Historians say it’s the most famous duel in American History.
I agree….definitely one for the history books.
The Scene: Sunrise on the morning of July 11, 1804.
The Place: A popular dueling ground at the Heights of Weehawken, New Jersey above the Hudson River.
The Duelers: Alexander Hamilton and Aaron Burr.
They stand facing each other. Ten paces apart. Each with their pistol ready to aim and shoot.
In a word, it’s Daniel Come To Judgment time.
Both characters in this drama were two prominent politicians in America’s early beginnings. Alexander Hamilton a financial genious…appointed Secretary of the Treasury…putting his stamp on the new country…advocating banking and financial reforms.
Aaron Burr started out by holding a number of minor political positions, served in the Revolutionary War, practiced law in New York. In 1791 he ran for the office of Senator and was elected. He ran for President against Jefferson in 1800 but lost out in a tie vote. Jefferson was named president, Burr vice-president.
Over the years a bitter relationship festered between Hamilton and Burr.
Hamilton voiced his opposition to the prospect of Burr becoming president in the 1804 election.He wasn’t shy about voicing what he called double dealing and less than honorable actions he attributed to Burr.
At a private dinner with friends, Hamilton made critical comments of Burr. The comments went public. Hamilton added to those charges, accusing Burr of corruption as a Senator, along with a number of serious allegations of conflicts of interest.
When it was apparent Jefferson was going to drop Burr from re-election in 1804, Burr decided to bolster his personal reputation and political standing by running for Governor of New York State.
Hamilton actively campaigned against Burr and Burr lost decisively. It was then that he challenged Hamilton to a duel.
Back To The Duel: All first-hand accounts agree that two shots were fired.
Here’s an account of the event by famed historian Joseph JEllis:
“Hamilton did fire his weapon intentially, and he fired first. But he aimed to miss Burr, sending his ball into into the tree above and behind Burr’s location. The bullet only skimmed Burr’s ear. In so doing he did not withhold his shot, but he did waste it, thereby honoring his pre-duel pledge (not to shoot Burr). Meanwhile, Burr, who did not know about the pledge, did know that a projectile from Hamilton’s gun whizzed past him and crashed into the tree to his rear….Burr was perfectly justified in taking deadly aim at Hamilton and firing to kill.”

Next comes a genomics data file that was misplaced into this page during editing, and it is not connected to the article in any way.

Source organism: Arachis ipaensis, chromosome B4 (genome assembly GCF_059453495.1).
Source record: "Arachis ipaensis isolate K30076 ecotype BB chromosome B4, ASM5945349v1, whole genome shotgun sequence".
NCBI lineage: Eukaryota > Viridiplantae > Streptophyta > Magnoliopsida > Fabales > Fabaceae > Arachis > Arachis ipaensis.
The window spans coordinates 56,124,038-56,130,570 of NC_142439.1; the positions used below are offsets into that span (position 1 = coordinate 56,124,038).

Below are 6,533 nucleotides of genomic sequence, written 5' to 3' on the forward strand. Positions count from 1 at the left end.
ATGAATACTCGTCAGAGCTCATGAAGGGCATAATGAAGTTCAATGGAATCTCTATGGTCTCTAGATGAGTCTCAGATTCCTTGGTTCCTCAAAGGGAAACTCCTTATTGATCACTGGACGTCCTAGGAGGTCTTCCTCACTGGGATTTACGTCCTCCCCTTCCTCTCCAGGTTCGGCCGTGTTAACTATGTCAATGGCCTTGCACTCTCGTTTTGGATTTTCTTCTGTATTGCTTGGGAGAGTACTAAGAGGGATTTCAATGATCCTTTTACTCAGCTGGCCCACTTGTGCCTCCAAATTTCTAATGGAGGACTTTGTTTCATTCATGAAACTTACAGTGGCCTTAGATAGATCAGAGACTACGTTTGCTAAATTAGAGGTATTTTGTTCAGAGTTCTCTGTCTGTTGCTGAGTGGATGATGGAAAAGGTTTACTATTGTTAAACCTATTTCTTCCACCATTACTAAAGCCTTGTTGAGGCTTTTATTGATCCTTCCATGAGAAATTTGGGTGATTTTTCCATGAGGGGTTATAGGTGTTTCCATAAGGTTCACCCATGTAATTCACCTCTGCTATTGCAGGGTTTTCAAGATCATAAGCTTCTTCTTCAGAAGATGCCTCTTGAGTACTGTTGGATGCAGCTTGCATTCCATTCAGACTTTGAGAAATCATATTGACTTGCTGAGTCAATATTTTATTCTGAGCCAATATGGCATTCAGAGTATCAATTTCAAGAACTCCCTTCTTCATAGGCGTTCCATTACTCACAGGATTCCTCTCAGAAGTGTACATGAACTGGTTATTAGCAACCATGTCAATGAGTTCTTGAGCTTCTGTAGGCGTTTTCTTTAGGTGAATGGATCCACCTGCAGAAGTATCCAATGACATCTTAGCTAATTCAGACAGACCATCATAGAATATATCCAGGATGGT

Quoting an observer:
“Burr reurned fire and hit Hamilton in the lower abdomen above the right hip. The musket ball rechocheted off Hamilton’s second or third false rib– fracturing it– and caused considerable damage to his internal organs, particularly his liver and diaphragm before becoming lodged in his first or second lumbar vertebra…Hamilton collapsed immediately…”
Hamilton died the next day at 2 p.m. at the age of 49.
Okay, I’m reading your mind. You always thought dueling was something the aristocrats did in London Town. Like in those old movies, right? The hero takes out his perfumed handkerchief, gently brushes it across his opponent’s cheek and tells him to meet him on the dueling grounds at ten in the morning. And don’t forget to
bring your weapons!
While no question, dueling was serious business, it wasn’t necessarily all that dramatic.
I should tell you that not every man who was in a duel wound up shot full of holes like Hamilton. Many duelers settled their grievances by shooting their fire into the ground…or high and wide of the mark. Family honor restored.
When the first settlers arrived at Plymouth Rock, so did dueling. Plain and simply, it was all about codes of honor. If you or your family were publicly insulted or defamed in any way, you were bound to proclaim your “honor” by
issuing a challenge to your opponent to a duel. If you didn’t, it was a blot on your family escutcheon!
Were duels barbaric? Some said yes, others felt they avoided endless feuds. According to one official:
“…dueling…is not quite so bad as its substitute– revolvers, bowie knives, and street
assassinations under the pretext of self-defense.”
In the late 18th century others began to criticize dueling. Benjamin Franklin denounced the practice as unnecessarily violent. And George Washington admonished his officers to refuse challenges, especially during the Revolutionary War.
I was surprised to learn that a number of America’s prominent figures participated in duelists.
Andrew Jackson was a veteran of at least 13 duels. America’s twelfth president was known to add violence in defense of his honor. He not only talked the talk, he walked the walk. [Side note: It's been said of Jackson's showdowns that his body was
filled with so much lead people said he "rattled like a bag of marbles."]
Then there was Secretary of State Heny Clay…and Mark Twain…and wait a minute, my friends, let us not forget, of course….Abraham Lincoln. All involved in duels at some time in their lives.
Am I glad we’re beyond this dueling business? You got that right!
Strange Ending Dept: Two years before Hamilton’s death, Hamilton’s son Philip was killed in a duel at the same site at the Heights of Weehawken above the Hudson River….using the same weapons his father used in his fatal duel with Aaron Burr.–dv